During the Cold War era, the Marine Corps Reserve played an important role in the readiness of the active-duty Marine Corps to meet any national emergency. In fact, the successful launching and completion of General Douglas MacArthur’s iconic Inchon landing on September 15, 1950, can be attributed to the rapid mobilization and deployment of Marine reservists sent to augment and fill the ranks of a Marine Corps reduced to about eighty-eight thousand officers and enlisted men in the months following World War II. Carrying that precedent into the 1950s and 1960s, three Kentucky-based Marine Reserve companies continued to play a critical role in the overall manpower policies of the Headquarters Marine Corps to increase the strength of active-duty Marines in the event of war. These units included the Forty-seventh Rifle Company in Louisville, [End Page 135] the Sixty-first Rifle Company in Lexington, and the Sixtieth Special Rifle Company in Owensboro. Originating in the Headquarters Marine Corps postwar reorganization of the Marine Corps Reserve, these Kentuckians represented a microcosm of the reliance of the Marine Corps on its reservists, in particular on the maintenance of high standards of military professionalism and the achievement of a combat-ready force able to reinforce active-component units, even in the midst of hostilities.
This study will illustrate not only the evolution of these three rifle companies but also their preparation and training for general conventional war with the Soviet Union and the numerous “small wars” of the 1960s. Trained along the same lines as the Regular Marine Corps, the Kentucky companies ranked, according to accounts published in official Marine Corps reports and contemporary newspapers, among the best-trained units for the time in the arts of amphibious and vertical-assault warfare in the entire U.S. Marine Corps Reserve.
Marine Corps Reserve Policy, 1945–50
Before undertaking any discussion of the Kentucky companies, an examination of the overall policies of the Marine Corps concerning postwar organization of its Reserve forces is necessary. The Reserve had played a key role in the build-up and expansion of the Marine Corps during World War II. About six hundred thousand men and women served in the Marine Corps during the war, and two-thirds of them came from reserve categories like retirees, wartime volunteers and draftees, college students, or specialists. Indeed, as Lieutenant General Alpha L. Bowser, commanding general, Fleet Marine Force, Atlantic from July 1, 1965, to June 30, 1967, recalled about his World War II commands: “My entire operation in those days ran on Reserve officers, not Regulars. In World War II, I ended up commanding a battalion of 105-mm howitzers with officer strength of thirty-five to forty men. Of this entire group, during a fifteen-month period only my executive officer, one warrant officer, and myself, were Regular officers.”1 Brigadier General Lewis C. Hudson, a veteran Marine officer [End Page 136] who served in numerous Pacific battles during World War II, similarly stated:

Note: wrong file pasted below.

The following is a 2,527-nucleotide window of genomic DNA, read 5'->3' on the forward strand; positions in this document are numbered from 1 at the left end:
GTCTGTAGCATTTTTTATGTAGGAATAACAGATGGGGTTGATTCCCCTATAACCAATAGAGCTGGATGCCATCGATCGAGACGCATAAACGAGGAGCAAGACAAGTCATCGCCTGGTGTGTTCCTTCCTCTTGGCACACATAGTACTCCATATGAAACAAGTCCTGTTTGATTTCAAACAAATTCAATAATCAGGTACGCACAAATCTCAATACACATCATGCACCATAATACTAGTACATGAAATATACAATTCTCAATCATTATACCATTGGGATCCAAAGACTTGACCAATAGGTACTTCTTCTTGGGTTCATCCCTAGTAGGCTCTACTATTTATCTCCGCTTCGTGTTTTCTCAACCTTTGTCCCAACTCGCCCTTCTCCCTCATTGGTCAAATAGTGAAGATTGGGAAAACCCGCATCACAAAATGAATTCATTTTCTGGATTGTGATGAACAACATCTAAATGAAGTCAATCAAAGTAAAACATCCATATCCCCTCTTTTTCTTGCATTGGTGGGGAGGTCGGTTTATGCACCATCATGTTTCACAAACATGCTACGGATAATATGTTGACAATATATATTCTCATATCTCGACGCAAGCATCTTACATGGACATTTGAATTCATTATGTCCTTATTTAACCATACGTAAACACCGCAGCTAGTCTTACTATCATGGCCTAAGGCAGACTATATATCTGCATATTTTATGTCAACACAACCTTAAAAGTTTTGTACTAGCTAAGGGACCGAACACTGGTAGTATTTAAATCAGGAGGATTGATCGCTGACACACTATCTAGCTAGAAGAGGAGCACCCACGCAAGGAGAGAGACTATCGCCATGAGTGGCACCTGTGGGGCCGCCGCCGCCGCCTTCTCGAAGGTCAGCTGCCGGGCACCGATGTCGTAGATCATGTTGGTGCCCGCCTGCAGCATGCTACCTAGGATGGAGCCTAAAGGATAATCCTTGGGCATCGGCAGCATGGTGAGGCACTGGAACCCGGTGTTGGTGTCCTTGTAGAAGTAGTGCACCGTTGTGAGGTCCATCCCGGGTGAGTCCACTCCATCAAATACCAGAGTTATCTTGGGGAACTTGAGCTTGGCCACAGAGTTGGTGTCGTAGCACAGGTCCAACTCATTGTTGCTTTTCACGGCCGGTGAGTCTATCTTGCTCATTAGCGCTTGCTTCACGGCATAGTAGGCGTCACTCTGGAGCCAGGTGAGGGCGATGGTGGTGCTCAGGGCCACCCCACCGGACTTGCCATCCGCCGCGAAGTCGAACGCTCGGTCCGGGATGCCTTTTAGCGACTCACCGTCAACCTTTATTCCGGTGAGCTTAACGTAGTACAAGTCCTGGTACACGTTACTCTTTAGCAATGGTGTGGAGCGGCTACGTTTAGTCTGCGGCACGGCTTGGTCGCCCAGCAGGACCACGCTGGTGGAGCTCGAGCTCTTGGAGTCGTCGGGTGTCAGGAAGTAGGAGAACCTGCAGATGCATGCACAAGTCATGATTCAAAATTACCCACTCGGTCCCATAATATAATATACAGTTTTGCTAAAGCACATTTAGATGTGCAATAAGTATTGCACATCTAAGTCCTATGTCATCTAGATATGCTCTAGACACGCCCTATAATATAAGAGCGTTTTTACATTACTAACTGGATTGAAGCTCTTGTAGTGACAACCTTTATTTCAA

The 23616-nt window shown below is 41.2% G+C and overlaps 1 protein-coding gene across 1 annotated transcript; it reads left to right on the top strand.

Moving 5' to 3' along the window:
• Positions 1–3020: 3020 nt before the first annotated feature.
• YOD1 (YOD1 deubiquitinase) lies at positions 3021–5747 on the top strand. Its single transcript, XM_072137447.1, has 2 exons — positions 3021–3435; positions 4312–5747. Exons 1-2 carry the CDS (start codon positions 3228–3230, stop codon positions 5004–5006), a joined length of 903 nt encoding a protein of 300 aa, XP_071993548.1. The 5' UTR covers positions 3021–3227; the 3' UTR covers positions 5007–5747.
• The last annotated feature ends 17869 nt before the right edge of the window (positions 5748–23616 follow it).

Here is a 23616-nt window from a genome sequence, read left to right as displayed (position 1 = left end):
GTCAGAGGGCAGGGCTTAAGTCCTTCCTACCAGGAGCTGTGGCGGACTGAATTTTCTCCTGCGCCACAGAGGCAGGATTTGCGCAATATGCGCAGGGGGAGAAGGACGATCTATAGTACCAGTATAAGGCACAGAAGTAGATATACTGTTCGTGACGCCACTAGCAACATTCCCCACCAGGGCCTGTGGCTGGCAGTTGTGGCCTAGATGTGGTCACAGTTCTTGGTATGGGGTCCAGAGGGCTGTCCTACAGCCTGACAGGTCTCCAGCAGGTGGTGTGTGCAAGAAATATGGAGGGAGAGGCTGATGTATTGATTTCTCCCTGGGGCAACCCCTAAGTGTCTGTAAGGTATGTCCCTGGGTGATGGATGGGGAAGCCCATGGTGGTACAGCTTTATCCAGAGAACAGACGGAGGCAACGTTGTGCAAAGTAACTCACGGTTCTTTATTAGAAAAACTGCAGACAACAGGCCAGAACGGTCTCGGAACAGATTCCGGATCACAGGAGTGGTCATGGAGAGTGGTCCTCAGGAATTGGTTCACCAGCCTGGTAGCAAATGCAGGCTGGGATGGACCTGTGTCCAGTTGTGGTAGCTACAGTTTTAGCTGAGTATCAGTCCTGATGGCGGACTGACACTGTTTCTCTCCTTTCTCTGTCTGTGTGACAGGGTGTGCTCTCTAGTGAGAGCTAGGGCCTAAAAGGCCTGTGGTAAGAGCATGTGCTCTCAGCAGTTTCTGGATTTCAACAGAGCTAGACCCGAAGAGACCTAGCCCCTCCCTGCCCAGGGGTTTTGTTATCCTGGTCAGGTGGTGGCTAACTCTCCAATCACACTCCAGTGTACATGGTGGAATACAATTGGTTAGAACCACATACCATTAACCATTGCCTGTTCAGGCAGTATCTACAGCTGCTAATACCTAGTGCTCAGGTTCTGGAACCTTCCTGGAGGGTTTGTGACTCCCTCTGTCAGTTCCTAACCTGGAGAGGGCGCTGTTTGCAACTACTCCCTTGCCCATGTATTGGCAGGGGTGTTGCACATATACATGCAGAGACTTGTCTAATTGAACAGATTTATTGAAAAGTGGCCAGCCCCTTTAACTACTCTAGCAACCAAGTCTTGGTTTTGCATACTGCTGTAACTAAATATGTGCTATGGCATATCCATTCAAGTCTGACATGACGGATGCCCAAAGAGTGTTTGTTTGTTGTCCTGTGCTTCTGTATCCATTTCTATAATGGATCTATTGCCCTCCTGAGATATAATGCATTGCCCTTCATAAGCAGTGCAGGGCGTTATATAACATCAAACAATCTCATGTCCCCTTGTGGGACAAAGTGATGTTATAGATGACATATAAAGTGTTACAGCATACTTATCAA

Without the Reserves, we simply would not have had the 2nd Battalion, 25th Marines, 4th Marine Division, FMF.2 Thirty-six of the thirty-eight officers of this battalion were Reserves and upon them fell the burdens of combat duties. As the war progressed, increasingly large numbers of the combat NCOs were Reserves. These officers and men were leaders—willing, confident; and as soon as they gained a little experience, were more than a match for any opposition we encountered in combat on Kwajalein, Saipan, Tinian, and Iwo Jima. . . . Speaking from the level of the Marine infantry battalion, it was largely a war of Reserves during the latter period of World War II.3
Brigadier General Joseph L. Stewart, another veteran officer who served in such storied campaigns as Saipan and Iwo Jima in the Pacific as well as the Pusan Perimeter and the Chosin Reservoir in Korea, noted that by the time Marines entered a battle, “the Regular was a rare creature and the Reserve became the Marine that you saw everywhere you went. Never has a fighting organization been more successful than the Marine Corps in World War II; therefore, the only...